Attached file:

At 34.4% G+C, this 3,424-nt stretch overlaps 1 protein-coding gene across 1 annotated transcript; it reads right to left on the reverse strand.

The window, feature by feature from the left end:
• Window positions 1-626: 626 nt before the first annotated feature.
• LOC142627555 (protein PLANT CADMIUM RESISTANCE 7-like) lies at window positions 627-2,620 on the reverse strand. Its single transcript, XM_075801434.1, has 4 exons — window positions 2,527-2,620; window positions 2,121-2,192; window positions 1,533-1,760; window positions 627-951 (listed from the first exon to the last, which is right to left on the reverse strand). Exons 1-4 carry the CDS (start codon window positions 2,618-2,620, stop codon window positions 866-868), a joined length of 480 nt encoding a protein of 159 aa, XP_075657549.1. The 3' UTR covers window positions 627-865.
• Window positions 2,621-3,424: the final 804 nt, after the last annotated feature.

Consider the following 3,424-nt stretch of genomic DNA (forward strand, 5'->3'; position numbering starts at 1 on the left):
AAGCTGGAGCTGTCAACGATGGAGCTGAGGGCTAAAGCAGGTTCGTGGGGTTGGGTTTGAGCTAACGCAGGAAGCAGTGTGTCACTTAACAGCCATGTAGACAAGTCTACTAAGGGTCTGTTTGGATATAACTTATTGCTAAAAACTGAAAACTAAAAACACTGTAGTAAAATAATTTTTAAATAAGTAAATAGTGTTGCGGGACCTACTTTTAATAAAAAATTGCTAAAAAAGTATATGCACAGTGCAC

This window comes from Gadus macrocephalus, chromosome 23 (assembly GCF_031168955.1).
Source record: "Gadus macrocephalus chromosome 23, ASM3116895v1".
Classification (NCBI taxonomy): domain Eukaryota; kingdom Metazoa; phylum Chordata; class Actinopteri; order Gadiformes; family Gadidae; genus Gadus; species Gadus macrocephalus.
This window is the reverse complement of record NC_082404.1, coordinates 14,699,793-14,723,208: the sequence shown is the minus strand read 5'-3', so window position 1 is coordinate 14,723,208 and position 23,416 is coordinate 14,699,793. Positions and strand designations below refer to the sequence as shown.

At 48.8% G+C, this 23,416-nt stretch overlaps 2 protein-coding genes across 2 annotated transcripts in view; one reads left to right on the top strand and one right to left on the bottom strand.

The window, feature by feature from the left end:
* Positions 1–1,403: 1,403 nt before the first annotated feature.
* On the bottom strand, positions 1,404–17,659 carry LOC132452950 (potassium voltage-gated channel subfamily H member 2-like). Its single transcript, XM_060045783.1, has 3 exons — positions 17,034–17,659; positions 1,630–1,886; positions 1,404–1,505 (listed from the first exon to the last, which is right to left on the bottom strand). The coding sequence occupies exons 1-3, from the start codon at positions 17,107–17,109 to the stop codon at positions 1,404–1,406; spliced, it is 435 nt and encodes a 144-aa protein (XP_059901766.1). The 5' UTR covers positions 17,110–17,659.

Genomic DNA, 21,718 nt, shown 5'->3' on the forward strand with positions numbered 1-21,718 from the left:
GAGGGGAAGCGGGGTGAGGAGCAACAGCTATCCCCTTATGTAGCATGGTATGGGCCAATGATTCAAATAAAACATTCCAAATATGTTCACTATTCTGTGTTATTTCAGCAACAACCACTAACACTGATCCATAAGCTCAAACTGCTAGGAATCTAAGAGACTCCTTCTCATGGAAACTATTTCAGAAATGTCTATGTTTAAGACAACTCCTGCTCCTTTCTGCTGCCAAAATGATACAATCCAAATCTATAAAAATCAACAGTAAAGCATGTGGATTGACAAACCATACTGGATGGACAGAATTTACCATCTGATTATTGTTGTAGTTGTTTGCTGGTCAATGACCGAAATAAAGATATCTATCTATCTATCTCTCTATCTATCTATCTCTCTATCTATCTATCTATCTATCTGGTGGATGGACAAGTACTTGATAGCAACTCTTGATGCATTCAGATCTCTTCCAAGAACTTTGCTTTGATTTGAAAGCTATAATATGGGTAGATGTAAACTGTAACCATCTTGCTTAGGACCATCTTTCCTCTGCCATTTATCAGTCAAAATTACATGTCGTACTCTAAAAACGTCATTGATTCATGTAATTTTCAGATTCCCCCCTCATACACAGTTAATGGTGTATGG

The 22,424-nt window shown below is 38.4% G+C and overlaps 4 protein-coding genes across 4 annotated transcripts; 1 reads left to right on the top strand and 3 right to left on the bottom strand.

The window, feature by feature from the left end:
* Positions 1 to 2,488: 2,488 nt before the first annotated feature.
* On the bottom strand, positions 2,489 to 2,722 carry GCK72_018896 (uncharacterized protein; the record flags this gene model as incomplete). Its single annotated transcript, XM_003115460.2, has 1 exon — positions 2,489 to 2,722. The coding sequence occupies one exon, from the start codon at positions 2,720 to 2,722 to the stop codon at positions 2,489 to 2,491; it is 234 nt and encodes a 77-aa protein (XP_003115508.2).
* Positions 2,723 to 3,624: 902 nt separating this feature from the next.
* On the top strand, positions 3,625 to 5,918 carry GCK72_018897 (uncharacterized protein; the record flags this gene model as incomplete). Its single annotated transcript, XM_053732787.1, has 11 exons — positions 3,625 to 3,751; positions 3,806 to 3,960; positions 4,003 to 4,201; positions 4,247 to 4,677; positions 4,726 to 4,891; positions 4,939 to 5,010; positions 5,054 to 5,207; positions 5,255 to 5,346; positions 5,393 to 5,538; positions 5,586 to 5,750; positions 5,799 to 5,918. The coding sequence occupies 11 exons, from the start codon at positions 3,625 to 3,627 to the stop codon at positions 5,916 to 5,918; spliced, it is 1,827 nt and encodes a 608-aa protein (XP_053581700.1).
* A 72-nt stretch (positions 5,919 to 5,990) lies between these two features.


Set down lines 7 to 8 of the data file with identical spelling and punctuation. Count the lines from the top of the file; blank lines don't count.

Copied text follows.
AAGCTGGAGCTGTCAACGATGGAGCTGAGGGCTAAAGCAGGTTCGTGGGGTTGGGTTTGAGCTAACGCAGGAAGCAGTGTGTCACTTAACAGCCATGTAGACAAGTCTACTAAGGGTCTGTTTGGATATAACTTATTGCTAAAAACTGAAAACTAAAAACACTGTAGTAAAATAATTTTTAAATAAGTAAATAGTGTTGCGGGACCTACTTTTAATAAAAAATTGCTAAAAAAGTATATGCACAGTGCAC

This window comes from Gadus macrocephalus, chromosome 23 (assembly GCF_031168955.1).